Binturong Arctictis binturong

Binturong Arctictis binturong

Binturong Arctictis binturong

Bangladesh; Bhutan; Cambodia; China; India; Indonesia (Kalimantan, Jawa, Sumatera); Lao People’s Democratic Republic; Malaysia (Sarawak, Sabah, Peninsular Malaysia); Myanmar; Nepal; Philippines; Thailand; Vietnam

Presence Uncertain: Brunei Darussalam

Vulnerable

Habitat loss has been the predominant driver of decline of the Binturong’s southern (Sundaic) portion of the range, where a significant proportion of lowland habitats have been converted to other land-uses that do not support the species e.g. oil palm plantations.

IUCN red list

#Binturongs AKA Bearcats are not actually related to cats or bears. They smell of buttered popcorn and #vulnerable due to #palmoil #deforestation throughout SE #Asia. Help them survive, #Boycott4Wildlife on brands causing #deforestation

Although the binturong is known colloquially as the ‘Bearcat’, the species isn’t related to cats or bears. They are small carnivorans belonging to the family Viverridae and they are related to palm civets.

The scent glands of the Binturong secrete a musk which some have likened to the aroma of cheesy crisps or buttered popcorn. They possess a prehensile tail and are mainly tree-dwelling, although they do often descend to the forest floor. The species is heavy and stocky and can weigh approximately 20 kilos. While more agile arboreal animal species can leap between trees, the Binturong’s heavy frame must descend to the ground to go from one tree to another.

The ecology and diet of this species is poorly known and might vary between areas. Some studies have shown them to be crepuscular and nocturnal, and targeted small carnivore surveys at a logging concession in Sarawak, Borneo (Malaysia), recorded the species only during the early morning and during the night (Mathai et al. 2010).

There are no records of this species from within blocks of monoculture plantations such as palm oil or rubber.

Habitat loss and degradation are major threats to the Binturong (Schreiber et al. 1989) as is fragmentation, particularly in those parts of the range where hunting is heavy. Throughout this species’s range, there has been loss and degradation of forests through logging and conversion of forests to non-forest land-uses (Sodhi et al. 2010; WWF 2013, 2015; Gaveau et al. 2014). Forest conversion has been extremely high in the lower-altitude parts of its Sundaic range in the last 20 years (e.g. Holmes 2000, BirdLife International 2001, Jepson et al. 2001, McMorrow and Talip 2001, Lambert and Collar 2002, Kinnaird et al. 2003, Curran et al. 2004, Fuller 2004, Eames et al. 2005, Aratrakorn et al. 2006, Gaveau et al. 2014, Margono et al. 2014, Stibig et al. 2014). Protected areas are not exempt from deforestation; 40% of the forest lost in Indonesia during 2000–2012 was lost in areas where logging is restricted (national parks and protected forests; Rode-Margano et al. 2014), and in Kalimantan specifically, 56% of protected lowland forests were cleared from 1985 to 2001 (Curran et al. 2004). Lowland deforestation is now also a growing threat to populations in mainland South-east Asia.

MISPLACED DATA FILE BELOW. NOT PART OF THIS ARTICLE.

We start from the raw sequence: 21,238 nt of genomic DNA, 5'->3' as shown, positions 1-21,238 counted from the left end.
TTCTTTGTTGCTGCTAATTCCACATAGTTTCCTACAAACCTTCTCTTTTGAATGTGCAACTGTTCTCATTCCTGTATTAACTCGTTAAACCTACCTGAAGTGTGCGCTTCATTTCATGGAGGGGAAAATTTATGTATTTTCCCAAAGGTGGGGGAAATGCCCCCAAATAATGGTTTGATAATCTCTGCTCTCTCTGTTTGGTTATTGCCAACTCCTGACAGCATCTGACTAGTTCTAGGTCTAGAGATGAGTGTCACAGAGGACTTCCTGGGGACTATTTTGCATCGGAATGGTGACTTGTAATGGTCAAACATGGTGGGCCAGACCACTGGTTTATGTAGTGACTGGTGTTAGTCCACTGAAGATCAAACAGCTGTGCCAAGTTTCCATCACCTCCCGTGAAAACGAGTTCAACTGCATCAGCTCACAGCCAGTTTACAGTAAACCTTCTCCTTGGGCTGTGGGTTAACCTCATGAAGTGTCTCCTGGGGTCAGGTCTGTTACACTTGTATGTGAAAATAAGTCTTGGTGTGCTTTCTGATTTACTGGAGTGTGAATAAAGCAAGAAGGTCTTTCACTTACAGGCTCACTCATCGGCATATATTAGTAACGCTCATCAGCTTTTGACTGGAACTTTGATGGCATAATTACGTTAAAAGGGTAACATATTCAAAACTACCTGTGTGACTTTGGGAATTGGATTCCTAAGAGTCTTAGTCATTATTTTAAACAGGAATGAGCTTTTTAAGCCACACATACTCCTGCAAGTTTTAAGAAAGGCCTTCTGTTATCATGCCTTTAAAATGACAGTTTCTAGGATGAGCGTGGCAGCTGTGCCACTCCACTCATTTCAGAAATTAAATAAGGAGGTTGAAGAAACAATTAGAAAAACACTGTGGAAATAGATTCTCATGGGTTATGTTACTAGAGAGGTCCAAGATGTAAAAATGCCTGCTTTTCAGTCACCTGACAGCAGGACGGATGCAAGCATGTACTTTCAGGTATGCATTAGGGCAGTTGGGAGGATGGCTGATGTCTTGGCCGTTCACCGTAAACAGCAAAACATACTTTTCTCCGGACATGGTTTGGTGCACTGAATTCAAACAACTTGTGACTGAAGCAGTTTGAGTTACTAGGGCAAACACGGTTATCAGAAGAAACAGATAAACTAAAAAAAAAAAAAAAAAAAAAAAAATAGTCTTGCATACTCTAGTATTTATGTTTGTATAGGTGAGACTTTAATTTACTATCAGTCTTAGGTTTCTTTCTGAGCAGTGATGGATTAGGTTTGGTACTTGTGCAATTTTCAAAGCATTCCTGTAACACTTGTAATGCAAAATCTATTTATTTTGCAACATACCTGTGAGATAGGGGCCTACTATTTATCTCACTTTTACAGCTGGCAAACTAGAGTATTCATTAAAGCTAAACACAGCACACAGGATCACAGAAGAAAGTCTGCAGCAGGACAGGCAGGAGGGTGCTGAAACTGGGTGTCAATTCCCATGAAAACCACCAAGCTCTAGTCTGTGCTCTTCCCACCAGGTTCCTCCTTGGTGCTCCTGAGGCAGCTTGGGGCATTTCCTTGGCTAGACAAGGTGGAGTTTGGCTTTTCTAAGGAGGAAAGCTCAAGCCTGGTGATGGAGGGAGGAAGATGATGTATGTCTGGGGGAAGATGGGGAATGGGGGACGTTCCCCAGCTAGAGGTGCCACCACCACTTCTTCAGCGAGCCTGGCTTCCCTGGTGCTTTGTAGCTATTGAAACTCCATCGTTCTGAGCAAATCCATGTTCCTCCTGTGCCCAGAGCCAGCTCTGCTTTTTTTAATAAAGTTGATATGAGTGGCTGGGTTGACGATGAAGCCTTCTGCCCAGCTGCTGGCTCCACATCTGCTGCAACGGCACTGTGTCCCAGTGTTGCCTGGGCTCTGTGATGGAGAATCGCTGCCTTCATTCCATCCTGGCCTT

You can support this beautiful animal

ABConservation

Further Information

IUCN Rating vulnerable

Willcox, D.H.A., Chutipong, W., Gray, T.N.E., Cheyne, S., Semiadi, G., Rahman, H., Coudrat, C.N.Z., Jennings, A., Ghimirey, Y., Ross, J., Fredriksson, G. & Tilker, A. 2016. Arctictis binturong. The IUCN Red List of Threatened Species 2016: e.T41690A45217088. https://dx.doi.org/10.2305/IUCN.UK.2016-1.RLTS.T41690A45217088.en. Downloaded on 08 June 2021.


Contribute in three ways

  1. Creatives: Promote your creative business and use your creative expertise to raise awareness and join the fight to save endangered species. Join us!
  2. Conservationists: Showcase your conservation work and activism, blog about the urgent issues that are vital right now. Join us!
  3. Animal lovers: Big supermarket brands are directly contributing to this species’ extinction by destroying forests. You can join the #Boycott4Wildlife by sharing information from this website and boycotting brands in the supermarket.

Published by Palm Oil Detectives

Hi, I’m Palm Oil Detective’s Editor in Chief. Palm Oil Detectives is partly a consumer website about palm oil in products and partly an online community for writers, artists and musicians to showcase their work and express their love for endangered species. I have a strong voice for creatures great and small threatened by deforestation. With our collective power we can shift the greed of the retail industry and influence big palm oil to stop cutting down forests. Be bold! Be courageous! Join me and stand up for the animals with your art and your supermarket choices

3 thoughts on “Binturong Arctictis binturong

Leave a Reply

Fill in your details below or click an icon to log in:

WordPress.com Logo

You are commenting using your WordPress.com account. Log Out /  Change )

Google photo

You are commenting using your Google account. Log Out /  Change )

Twitter picture

You are commenting using your Twitter account. Log Out /  Change )

Facebook photo

You are commenting using your Facebook account. Log Out /  Change )

Connecting to %s

%d bloggers like this: